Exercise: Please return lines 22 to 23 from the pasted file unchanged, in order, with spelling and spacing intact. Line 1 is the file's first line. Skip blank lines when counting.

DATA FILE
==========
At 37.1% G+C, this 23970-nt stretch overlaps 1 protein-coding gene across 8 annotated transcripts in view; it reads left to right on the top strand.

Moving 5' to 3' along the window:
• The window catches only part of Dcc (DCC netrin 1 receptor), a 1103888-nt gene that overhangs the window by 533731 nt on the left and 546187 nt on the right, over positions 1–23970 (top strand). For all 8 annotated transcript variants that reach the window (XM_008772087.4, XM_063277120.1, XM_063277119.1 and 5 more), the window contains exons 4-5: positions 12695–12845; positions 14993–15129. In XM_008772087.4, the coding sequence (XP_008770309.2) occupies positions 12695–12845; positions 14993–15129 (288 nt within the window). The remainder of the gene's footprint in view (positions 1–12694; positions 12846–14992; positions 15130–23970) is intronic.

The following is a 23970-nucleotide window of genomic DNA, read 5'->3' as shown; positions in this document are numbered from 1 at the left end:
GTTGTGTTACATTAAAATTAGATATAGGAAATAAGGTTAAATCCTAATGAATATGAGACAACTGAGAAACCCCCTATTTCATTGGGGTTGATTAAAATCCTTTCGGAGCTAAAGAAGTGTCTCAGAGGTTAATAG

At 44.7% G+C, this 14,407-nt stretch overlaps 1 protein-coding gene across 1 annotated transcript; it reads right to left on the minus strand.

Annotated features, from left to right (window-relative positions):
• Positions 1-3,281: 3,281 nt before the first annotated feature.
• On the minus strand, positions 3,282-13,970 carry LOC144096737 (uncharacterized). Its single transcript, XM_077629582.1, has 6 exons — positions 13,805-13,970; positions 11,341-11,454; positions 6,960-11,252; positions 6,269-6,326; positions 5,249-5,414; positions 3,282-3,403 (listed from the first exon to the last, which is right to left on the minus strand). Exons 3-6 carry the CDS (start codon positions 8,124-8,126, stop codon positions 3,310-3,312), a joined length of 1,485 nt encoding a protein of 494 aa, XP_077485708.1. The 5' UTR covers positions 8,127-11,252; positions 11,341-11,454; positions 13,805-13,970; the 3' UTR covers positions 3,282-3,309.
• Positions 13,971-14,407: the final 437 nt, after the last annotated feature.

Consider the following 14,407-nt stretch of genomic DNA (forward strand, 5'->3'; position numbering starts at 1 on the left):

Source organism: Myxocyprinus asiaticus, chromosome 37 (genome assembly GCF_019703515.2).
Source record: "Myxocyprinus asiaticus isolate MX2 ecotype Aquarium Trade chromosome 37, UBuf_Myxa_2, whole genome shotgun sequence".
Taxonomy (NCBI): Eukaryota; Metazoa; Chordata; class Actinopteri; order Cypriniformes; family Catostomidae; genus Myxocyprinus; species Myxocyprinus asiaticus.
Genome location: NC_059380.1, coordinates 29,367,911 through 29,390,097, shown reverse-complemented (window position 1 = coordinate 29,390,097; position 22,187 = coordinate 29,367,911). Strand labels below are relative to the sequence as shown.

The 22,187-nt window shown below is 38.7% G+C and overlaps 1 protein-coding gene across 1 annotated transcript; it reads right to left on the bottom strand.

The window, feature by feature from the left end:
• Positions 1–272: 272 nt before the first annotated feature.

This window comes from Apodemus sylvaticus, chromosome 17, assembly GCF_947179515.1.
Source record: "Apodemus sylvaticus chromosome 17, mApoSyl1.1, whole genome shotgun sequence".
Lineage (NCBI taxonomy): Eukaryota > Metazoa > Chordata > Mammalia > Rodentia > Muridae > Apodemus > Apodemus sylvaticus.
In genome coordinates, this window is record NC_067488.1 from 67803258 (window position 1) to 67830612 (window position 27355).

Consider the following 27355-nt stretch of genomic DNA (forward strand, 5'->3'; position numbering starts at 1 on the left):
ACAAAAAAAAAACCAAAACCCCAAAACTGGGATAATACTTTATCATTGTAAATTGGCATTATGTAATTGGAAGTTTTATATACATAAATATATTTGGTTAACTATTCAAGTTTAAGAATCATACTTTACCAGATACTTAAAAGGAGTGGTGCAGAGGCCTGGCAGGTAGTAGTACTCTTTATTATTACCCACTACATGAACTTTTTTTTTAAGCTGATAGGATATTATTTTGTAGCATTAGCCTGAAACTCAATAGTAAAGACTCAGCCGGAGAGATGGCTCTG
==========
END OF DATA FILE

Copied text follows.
In genome coordinates, this window is record NC_067488.1 from 67803258 (window position 1) to 67830612 (window position 27355).

Consider the following 27355-nt stretch of genomic DNA (forward strand, 5'->3'; position numbering starts at 1 on the left):